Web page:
I’m reading a nice article from the N.Y. Review, free from the internet, “Redefining Depression as Mere Sadness.” It’s making sense, but as I once heard and still believe you cannot transform a camel into a racehorse by committee, redefining a thing does not change the thing.
I also heard once that depression was just the not doing of something that you knew in your heart needed to be done. When I heard that one it made great sense to me. I was in my early thirties, incomplete education, doing dead end jobs for like no money, boy was I sure that something needed to be done. And it wasn’t, and that was depressing. Not much of a surprise there.
Certain things freeze the mind, and it all starts to look like depression. Another such situation would be when something has happened and you really, really wish that it hadn’t. In a limited sense this would be like the time I cut the tip off of my left middle finger. I wish I had a picture of my face, standing there looking at the bloody, flat new tip, nail hanging grotesquely out into space, frantically trying to unwind the last ten seconds and have the precious thing back. Impossible, of course, time is like that, once past, it’s gone like a piece of trash that floated by in the river five minutes ago.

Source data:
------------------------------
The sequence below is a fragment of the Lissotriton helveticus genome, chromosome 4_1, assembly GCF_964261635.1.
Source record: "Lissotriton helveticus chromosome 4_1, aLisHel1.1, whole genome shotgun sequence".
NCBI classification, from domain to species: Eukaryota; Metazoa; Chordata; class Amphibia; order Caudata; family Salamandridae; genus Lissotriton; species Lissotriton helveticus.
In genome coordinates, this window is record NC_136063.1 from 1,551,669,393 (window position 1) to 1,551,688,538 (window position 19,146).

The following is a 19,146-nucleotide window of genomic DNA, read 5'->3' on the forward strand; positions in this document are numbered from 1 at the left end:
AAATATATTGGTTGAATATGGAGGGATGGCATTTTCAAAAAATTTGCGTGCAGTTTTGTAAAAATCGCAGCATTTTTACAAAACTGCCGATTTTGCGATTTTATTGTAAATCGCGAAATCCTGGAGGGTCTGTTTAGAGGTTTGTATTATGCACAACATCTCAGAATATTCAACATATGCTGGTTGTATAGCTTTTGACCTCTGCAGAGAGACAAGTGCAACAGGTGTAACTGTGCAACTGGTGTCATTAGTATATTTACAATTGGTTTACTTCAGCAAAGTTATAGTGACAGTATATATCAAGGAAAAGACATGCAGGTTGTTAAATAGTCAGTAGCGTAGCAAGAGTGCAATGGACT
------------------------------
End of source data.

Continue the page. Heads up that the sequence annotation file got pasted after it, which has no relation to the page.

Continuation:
This phenomenon, in a broader sense, could be the maudlin preoccupation with lost youth. That’s just as gone. Like the beautiful girl in the Irish folk tale, “aye, yee had me once, but yee’ll not have me again.” Some people are overcome with grief over the accelerating pace of their own decrepitude. This kind of thing is worse: if something needs to be done, you can go and do it; something that is lost is gone forever.
Lots of people struggle against reality, resist the dictates of fate, refuse to dance with the one they brung. But sorry Charlie, in this game we all get dealt some cards and that’s all she wrote, no redeals, no do-overs. If you don’t like your cards, all you can do is try to bluff.
Anger at things that cannot be changed is another emotion that brings on so called depression. Things like Republicans. Or things that would be hard to change, like Rush Limbo. Release, as somebody tells me on a regular basis.
All of this intelligence is available to the conscious mind quite easily; the real trick is internalizing the firm belief. That interface is where the real problem lies. Our egos are quite rational, but our ids make non-negotiable demands, reasonable or otherwise, and refuse to accept bad news.